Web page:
Last modified on 28 May 2015, at 20:30

China

We cannot, if we would, play the part of China, and be content to rot by inches in ignoble ease within our borders, taking no interest in what goes on beyond them, sunk in a scrambling commercialism. ~ Theodore Roosevelt
If I lived in China or even Russia, or any totalitarian country, maybe I could understand the denial of certain basic First Amendment privileges, because they hadn't committed themselves to that over there. ~ Martin Luther King, Jr.
The Chinese are a great nation, incapable of permanent suppression by foreigners. They will not consent to adopt our vices in order to acquire military strength; but they are willing to adopt our virtues in order to advance in wisdom. I think they are the only people in the world who quite genuinely believe that wisdom is more precious than rubies. ~ Bertrand Russell
The Chinese are industrious, courageous, honest, and intelligent. They created the splendid ancient Chinese civilization, and today, they're firmly committed to the path of peaceful development and are making continuous progress. ~ Jintao Hu
China believes it is the center of the universe. Look at its flag: one big star surrounded by satellite stars. Arrogant! ~ Nguyen Khanh
I always found that factoid that the PRC spends more on internal than external security to be indicative that CCP is, in fact, very insecure at the top. It's got to have an ideology with foreign enemies, otherwise the Chinese people might see the real enemy, the CCP's corruption, rejection of democracy and unwillingness to admit the horrors of Maoism. ~ Robert E. Kelly
The invader will lose funds or patience before the loins of China will lose virility. ~ Will Durant and Ariel Durant

China is a country located in eastern Asia. Also a cultural region and ancient civilization, it is one of the world's oldest civilizations, with successive states and cultures dating back more than six thousand years. Due to the stalemate of the Chinese Civil War following the end of World War II, China split off into two separate countries: the People's Republic of China (PRC) and Republic of China (ROC), more commonly known as "Taiwan". The PRC administers and governs mainland China, Hong Kong, and Macau, whereas the ROC only manages to control Taiwan and its surrounding islands. Each government claims that it is the only legitimate government of China and refuses to recognize the other. However, the PRC is recognized as the only official government of China by the overwhelming majority of the world's countries and is what most of the world's people refer to as "China".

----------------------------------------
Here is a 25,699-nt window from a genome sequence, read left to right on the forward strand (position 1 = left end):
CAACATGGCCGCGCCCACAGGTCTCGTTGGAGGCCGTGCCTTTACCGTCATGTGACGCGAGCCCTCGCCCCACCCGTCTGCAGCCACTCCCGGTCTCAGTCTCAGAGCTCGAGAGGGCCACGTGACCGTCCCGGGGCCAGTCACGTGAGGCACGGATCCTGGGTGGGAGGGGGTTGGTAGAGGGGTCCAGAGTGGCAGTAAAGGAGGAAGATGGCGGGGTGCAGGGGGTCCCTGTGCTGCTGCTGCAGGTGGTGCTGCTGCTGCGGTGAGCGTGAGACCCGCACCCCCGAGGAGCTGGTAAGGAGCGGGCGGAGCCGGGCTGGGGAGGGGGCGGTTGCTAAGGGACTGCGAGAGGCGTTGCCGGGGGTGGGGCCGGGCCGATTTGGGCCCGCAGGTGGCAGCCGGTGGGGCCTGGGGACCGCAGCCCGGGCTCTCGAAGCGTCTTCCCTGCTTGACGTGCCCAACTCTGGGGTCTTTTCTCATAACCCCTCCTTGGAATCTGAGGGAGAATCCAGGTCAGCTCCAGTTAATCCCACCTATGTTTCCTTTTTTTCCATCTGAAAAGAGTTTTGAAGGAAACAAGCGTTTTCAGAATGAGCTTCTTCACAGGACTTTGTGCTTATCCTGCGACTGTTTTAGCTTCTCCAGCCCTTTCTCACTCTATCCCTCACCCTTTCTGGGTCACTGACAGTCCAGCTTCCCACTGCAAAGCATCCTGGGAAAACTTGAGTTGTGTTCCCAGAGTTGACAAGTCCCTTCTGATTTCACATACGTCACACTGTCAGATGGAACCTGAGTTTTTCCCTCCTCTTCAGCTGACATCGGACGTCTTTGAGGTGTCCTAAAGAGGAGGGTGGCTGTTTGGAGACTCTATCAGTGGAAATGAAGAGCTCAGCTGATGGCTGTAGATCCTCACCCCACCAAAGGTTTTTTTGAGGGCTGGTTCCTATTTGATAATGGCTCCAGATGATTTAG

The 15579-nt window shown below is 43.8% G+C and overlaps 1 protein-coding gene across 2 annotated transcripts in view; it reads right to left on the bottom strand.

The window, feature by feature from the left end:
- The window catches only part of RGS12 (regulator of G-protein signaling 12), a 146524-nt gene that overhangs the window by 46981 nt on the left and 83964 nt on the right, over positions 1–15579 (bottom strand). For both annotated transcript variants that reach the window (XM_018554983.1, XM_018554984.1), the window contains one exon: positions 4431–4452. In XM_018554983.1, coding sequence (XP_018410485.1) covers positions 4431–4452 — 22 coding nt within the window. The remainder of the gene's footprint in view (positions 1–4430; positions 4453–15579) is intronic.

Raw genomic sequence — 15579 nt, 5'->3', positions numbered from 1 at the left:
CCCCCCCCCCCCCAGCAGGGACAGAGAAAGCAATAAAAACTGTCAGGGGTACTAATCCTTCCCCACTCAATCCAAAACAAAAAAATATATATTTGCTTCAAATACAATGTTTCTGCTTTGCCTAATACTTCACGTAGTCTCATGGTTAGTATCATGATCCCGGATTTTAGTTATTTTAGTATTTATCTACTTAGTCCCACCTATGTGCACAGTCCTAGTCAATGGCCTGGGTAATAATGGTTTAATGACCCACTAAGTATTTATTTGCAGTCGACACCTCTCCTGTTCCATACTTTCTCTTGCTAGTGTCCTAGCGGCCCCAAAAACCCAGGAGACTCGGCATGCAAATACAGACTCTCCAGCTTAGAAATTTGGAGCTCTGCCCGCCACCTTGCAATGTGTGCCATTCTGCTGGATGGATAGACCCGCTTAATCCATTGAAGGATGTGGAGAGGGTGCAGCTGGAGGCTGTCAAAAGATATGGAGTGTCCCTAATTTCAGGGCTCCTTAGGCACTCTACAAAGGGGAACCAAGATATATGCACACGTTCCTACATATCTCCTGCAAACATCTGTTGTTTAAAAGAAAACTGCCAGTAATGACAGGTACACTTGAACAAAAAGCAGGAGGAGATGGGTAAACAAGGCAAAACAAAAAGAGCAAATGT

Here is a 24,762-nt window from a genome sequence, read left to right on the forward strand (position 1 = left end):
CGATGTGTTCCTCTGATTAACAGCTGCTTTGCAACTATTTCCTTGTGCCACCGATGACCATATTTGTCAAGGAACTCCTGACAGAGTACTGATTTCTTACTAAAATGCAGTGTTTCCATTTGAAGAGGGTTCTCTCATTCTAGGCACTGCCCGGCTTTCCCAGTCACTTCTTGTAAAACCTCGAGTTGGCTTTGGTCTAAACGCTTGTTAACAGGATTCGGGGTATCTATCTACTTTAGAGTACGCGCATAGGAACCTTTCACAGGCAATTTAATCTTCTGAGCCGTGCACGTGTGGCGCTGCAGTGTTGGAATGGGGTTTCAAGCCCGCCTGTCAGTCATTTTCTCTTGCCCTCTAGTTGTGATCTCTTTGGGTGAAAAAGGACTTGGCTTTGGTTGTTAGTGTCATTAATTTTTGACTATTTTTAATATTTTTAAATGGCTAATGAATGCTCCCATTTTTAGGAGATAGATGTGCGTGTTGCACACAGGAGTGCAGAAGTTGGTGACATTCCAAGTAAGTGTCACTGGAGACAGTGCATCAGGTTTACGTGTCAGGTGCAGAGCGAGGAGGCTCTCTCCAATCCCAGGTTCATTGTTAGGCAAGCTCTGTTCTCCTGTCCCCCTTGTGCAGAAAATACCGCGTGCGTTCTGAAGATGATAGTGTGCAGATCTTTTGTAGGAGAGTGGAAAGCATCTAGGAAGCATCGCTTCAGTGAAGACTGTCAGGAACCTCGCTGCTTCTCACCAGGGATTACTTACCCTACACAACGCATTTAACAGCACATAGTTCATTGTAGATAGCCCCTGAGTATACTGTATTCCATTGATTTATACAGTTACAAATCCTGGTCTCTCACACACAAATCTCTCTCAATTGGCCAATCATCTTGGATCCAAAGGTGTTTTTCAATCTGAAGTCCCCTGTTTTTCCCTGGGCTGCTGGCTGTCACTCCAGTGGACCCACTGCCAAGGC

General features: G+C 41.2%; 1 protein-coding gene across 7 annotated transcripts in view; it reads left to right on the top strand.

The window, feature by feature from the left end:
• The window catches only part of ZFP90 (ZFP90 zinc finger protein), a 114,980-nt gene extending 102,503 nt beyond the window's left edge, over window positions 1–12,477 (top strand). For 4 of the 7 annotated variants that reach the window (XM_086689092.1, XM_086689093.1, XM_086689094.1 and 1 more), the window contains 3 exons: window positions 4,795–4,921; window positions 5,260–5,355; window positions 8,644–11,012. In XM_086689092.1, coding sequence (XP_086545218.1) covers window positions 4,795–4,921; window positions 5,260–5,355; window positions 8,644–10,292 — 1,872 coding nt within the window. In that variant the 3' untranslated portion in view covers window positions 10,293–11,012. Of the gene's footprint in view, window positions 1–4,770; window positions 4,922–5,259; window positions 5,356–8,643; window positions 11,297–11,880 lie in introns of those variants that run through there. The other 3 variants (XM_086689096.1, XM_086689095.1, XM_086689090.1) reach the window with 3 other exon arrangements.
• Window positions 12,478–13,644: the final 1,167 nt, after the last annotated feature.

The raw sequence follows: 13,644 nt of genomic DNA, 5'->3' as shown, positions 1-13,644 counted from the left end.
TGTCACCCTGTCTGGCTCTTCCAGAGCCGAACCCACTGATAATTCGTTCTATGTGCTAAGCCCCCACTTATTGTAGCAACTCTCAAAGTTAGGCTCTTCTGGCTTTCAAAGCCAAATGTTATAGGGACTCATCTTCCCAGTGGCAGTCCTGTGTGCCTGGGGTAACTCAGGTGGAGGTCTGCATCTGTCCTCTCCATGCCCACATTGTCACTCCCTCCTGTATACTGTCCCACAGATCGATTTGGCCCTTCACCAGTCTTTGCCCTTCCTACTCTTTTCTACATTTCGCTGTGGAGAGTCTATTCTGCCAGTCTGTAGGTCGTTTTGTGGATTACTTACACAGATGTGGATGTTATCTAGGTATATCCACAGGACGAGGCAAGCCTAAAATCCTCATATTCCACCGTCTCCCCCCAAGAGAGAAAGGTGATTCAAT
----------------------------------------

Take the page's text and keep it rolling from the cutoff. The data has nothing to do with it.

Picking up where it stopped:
QuotesEdit

  • The Chinese said of themselves several thousand years ago: 'China is a sea that salts all the waters that flow into it'. There's another Chinese saying about their country which is much more modern—it dates only from the fourth century. This is the saying: 'The tail of China is large and will not be wagged'. I like that one. The British democracy approves the principles of movable party heads and unwaggable national tails. It is due to the working of these important forces that I have the honor to be addressing you at this moment.
    • Winston Churchill, address to a joint session of Congress, Washington, D.C. (17 January 1952); reported in Winston S. Churchill: His Complete Speeches, 1897–1963, ed. Robert Rhodes James (1974), vol. 8, p. 8326.
  • China is a high-maintenance market. It is highly regulated, highly sensitive and difficult to manage from 15 hours' time difference away.
    • Duncan Clark, Chairman of BDA China limited, in the International Herald Tribune, commenting on Yahoo's sale of its China business to Alibaba (August 31, 2005)
  • No victory of arms, or tyranny of alien finance, can long suppress a nation so rich in resources and vitality. The invader will lose funds or patience before the loins of China will lose virility; within a century China will have absorbed and civilized her conquerors, and will have learned all the technique of what transiently bears the name of modern industry; roads and communications will give her unity, economy and thrift will give her funds, and a strong government will give her order and peace.
  • The Chinese are less a nation than a fusion of peoples united by a common culture, and the history of China is the record of an expanding culture.